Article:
December 2020 Issue,
Volume 88, No. 12
The teaching of structural stiffness is one of the keystones of the undergraduate curriculum in mechanics and the strength of materials. Standard linear theory, going back to Hooke's law, has proven to be very successful in predicting the performance of elastic structures under load. Many courses in basic mechanics have a conventional laboratory component often involving a universal testing machine and extensometer. However, the advent of 3D printing presents an appealing pedagogical opportunity mid-way between theory and a formal lab experience. The material contained in this paper focuses on using the 3D printing of relatively simple, flexible cantilever structures. The relatively high resolution of modern 3D printers facilitates the production of slender (elastically deformable) structures, and thus provides an opportunity to exploit geometric parametric variations to enhance a practical understanding of fundamental mechanics concepts such as stiffness. This approach has proved successful in initial inclusion in both the classroom via demonstration models, as well as in the lab in which elementary facilities can be utilized to acquire data. The boundary conditions associated with a cantilever, and the application of a point force are especially simple to produce in practice, and provide an effective tactile demonstration of the influence of geometrical changes on the relation between force and deflection, i.e., stiffness.
In this issue: December 2020 by Beth Parks. DOI: 10.1119/10.0002403.
AJP adopts double-anonymous reviewing by Beth Parks. DOI: 10.1119/10.0002460.
The Poynting effect by Giuseppe Zurlo, James Blackwell, Niall Colgan and Michel Destrade. DOI: 10.1119/10.0001997.
If a solid rubber cylinder is twisted, will it grow longer or shorter? This question was answered experimentally by John Poynting in 1909, but the analytical explanation is non-trivial. This manuscript provides a simple explanation using energy considerations, appropriate for an intermediate-level mechanics course.
A simple demonstration of shear-flow instability by Tom Howard and Ana Barbosa Aguiar. DOI: 10.1119/10.0002438.
Fluid instabilities are usually difficult to illustrate in labs and demonstrations. A simple classroom demonstration of a “barotropic instability,” supported by numerical analysis, is of particular interest to undergraduates in geophysics.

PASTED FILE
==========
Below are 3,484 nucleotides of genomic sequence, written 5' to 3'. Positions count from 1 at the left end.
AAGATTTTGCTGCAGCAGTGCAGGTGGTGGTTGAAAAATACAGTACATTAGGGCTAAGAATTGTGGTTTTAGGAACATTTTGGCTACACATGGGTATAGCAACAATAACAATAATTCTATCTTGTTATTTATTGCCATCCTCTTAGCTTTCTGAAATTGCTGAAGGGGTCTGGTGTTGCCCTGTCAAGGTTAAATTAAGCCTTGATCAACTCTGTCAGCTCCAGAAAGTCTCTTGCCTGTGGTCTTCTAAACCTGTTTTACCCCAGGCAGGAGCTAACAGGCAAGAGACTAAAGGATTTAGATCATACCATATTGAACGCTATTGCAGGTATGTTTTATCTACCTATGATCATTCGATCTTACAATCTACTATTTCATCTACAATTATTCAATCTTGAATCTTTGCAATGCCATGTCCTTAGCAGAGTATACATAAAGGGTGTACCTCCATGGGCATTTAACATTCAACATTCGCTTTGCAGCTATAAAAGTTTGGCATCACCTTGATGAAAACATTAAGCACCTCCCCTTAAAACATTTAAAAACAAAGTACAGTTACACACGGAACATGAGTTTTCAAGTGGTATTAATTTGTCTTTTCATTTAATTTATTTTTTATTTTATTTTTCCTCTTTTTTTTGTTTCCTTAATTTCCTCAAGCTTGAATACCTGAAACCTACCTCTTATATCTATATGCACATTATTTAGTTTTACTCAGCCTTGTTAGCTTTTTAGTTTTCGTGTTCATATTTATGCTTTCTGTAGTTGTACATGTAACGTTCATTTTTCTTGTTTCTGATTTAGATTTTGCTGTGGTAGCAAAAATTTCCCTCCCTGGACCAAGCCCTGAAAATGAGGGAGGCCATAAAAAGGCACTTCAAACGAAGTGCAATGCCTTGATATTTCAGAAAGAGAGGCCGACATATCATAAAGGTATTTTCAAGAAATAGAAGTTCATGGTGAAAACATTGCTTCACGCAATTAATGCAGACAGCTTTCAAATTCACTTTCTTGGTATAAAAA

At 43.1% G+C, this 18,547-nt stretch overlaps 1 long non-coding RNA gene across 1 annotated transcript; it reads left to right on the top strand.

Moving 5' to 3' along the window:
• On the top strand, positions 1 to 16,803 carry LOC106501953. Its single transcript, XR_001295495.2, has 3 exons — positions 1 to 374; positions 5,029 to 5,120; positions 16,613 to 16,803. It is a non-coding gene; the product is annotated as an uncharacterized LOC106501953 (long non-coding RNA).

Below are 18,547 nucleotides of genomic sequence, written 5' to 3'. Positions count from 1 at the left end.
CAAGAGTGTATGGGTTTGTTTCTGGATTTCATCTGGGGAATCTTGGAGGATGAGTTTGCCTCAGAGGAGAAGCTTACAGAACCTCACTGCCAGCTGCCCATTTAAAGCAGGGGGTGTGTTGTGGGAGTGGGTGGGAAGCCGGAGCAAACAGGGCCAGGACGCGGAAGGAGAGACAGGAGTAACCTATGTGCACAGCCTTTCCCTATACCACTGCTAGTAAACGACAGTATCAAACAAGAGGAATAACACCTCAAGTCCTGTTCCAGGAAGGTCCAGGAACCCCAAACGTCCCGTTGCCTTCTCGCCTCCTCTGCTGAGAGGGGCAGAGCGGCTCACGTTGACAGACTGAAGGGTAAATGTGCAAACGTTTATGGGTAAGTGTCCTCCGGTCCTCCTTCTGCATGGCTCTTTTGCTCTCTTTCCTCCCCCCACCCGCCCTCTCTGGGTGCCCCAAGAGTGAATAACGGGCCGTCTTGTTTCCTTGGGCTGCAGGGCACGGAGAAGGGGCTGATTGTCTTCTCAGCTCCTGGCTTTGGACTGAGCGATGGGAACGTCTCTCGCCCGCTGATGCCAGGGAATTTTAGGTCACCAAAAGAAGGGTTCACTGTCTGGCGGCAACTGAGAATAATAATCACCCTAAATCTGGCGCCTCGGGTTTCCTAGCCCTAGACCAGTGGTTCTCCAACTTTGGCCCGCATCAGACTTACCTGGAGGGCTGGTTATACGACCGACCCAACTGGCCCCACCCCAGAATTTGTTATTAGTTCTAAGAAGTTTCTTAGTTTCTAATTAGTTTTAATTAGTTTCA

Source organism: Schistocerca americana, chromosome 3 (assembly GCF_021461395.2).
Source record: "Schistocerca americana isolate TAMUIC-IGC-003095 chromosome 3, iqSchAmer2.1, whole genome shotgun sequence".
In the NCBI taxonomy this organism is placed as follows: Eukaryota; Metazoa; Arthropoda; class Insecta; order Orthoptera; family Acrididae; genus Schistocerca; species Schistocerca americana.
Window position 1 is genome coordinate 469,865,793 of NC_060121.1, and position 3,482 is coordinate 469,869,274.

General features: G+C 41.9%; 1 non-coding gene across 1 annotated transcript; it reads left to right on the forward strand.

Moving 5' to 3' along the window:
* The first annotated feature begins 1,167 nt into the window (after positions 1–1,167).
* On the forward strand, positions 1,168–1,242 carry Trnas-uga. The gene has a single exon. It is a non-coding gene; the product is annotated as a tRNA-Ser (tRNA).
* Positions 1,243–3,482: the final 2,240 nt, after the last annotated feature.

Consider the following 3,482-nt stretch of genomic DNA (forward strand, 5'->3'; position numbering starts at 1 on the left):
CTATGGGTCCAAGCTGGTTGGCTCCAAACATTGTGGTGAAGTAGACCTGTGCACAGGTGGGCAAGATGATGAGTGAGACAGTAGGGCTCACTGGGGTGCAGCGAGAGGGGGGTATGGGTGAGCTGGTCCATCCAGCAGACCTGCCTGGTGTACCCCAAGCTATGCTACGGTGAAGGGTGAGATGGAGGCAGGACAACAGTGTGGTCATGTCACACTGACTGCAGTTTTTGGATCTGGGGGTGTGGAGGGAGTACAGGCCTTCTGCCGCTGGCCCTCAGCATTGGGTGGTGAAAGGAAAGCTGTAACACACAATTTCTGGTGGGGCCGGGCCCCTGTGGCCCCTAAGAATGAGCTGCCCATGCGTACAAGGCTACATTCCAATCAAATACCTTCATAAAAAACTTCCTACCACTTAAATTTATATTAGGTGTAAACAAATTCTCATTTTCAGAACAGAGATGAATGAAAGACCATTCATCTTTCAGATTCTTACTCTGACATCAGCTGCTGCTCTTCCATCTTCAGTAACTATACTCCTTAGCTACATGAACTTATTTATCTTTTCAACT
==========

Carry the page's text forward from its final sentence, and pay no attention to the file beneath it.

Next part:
Comparative structural stiffness: Exploiting 3D-printing by Lawrence N. Virgin. DOI: 10.1119/10.0001756.
3D printing is used to make a variety of cantilevers that allow undergraduates to probe the effect of cantilever geometry on stiffness and vibration frequency. This article is particularly useful for students of statics and strength of materials.
Tidal locking and the gravitational fold catastrophe by Andrea Ferroglia and Miguel C. N. Fiolhais. DOI: /10.1119/10.0001772.
The gravitational phenomenon of tidal locking is explored using the effective potential for two orbiting, spinning objects. The limiting case in which one of the objects is point-like is studied in detail, with Mars's moon Phobos given as an example. Appropriate for undergraduate or graduate classical mechanics courses.
Fourier analysis of the non-linear pendulum by Peter F. Hinrichsen. DOI: 10.1119/10.0001772.
For a pendulum undergoing large amplitude oscillations both with and without damping, the motion is represented using a many-term Fourier approximation and is compared with experimental results.
A magnetic velocity Verlet method by A. Chambliss and J. Franklin. DOI: 10.1119/10.0001876.
This manuscript introduces an improved method of computing the trajectories of charged particles in magnetic fields, including magnetic confinement geometries. The method could be easily incorporated into an undergraduate E&M or computational physics course.
Improving student understanding of electrodynamics: The case for differential forms by S. Fumeron, B. Berche and F. Moraes. DOI: 10.1119/10.0001754.
Differential forms are introduced to help illuminate certain features of electromagnetism. Two examples related to the electromagnetic properties of the classical and quantum vacuum illustrate the power of using differential forms. Appropriate for graduate-level students.
A hands-on quantum cryptography workshop for pre-university students by Adrian Nugraha Utama, Jianwei Lee and Mathias Alexander Seidler. DOI: 10.1119/10.0001895.